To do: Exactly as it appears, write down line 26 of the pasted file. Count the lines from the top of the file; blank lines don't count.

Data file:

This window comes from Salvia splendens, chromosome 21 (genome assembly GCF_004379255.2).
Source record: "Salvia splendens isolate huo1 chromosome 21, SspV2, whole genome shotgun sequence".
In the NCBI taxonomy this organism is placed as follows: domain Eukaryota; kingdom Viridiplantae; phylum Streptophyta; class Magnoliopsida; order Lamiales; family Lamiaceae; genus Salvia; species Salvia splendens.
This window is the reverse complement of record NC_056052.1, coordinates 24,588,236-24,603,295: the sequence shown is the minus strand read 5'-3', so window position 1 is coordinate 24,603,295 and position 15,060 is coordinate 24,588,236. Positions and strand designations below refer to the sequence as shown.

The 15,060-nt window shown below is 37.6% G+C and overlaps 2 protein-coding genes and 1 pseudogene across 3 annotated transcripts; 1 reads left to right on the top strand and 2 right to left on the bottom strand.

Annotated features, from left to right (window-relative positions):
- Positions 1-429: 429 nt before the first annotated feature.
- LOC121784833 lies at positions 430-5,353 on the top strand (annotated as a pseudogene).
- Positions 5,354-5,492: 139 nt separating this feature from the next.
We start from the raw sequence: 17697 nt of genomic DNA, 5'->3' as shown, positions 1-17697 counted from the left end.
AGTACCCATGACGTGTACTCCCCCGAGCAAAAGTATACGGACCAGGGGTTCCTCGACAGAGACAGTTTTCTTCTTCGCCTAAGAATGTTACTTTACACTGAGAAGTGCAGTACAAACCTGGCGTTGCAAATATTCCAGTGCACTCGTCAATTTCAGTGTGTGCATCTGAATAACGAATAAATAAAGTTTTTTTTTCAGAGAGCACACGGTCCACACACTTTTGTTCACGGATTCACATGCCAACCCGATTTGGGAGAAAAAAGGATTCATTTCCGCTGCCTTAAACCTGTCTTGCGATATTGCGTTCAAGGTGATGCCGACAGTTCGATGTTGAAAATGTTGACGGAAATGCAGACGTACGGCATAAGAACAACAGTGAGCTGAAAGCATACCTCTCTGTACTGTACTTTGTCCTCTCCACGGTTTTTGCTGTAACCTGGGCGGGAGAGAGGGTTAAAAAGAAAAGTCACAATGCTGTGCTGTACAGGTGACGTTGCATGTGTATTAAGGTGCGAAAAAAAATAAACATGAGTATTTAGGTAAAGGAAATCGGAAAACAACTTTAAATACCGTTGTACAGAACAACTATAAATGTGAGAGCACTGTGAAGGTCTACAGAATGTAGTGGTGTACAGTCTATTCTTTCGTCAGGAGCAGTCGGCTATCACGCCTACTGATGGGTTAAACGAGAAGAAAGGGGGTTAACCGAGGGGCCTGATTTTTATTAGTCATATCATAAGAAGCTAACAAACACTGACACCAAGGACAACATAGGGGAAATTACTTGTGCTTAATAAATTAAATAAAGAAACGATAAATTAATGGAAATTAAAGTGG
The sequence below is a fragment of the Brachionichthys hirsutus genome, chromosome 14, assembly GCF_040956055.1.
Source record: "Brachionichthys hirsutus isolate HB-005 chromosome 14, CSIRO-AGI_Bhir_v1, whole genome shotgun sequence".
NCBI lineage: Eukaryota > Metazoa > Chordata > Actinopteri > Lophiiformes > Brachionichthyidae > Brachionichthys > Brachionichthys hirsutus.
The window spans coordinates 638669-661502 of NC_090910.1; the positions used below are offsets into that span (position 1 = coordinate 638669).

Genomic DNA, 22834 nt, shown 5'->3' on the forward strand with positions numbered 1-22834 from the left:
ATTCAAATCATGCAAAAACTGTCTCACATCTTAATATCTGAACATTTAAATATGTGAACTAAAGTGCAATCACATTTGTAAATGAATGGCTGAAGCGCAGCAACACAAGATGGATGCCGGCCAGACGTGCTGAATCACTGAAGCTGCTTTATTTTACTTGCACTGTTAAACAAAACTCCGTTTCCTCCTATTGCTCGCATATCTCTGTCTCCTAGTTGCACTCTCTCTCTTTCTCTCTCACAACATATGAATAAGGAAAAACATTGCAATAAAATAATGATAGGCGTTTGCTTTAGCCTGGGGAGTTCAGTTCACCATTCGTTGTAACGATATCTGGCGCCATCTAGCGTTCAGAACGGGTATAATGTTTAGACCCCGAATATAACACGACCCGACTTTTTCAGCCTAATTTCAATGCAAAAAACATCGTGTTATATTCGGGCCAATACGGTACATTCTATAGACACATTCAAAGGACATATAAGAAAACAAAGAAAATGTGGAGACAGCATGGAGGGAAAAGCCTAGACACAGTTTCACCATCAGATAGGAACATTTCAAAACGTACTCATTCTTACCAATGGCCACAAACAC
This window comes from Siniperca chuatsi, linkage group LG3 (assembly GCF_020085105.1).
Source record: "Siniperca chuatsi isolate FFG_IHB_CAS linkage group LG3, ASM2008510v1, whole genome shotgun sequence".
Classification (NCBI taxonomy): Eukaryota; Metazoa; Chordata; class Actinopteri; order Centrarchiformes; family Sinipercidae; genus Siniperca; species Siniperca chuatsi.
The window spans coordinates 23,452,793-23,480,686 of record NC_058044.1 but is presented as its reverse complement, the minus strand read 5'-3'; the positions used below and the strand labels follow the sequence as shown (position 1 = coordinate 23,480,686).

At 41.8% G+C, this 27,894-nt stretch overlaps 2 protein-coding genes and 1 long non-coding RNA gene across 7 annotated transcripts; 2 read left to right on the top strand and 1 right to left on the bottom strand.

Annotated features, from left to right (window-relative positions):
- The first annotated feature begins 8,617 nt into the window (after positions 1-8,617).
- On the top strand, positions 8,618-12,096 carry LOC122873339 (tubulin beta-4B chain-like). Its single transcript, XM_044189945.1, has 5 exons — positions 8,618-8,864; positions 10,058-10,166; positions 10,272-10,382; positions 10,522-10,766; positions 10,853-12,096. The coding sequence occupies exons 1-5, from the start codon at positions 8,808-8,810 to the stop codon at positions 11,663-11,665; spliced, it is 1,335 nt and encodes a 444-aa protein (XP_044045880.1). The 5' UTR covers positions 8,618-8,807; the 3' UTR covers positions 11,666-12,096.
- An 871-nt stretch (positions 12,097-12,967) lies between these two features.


- An 871-nt stretch (positions 12,097-12,967) lies between these two features.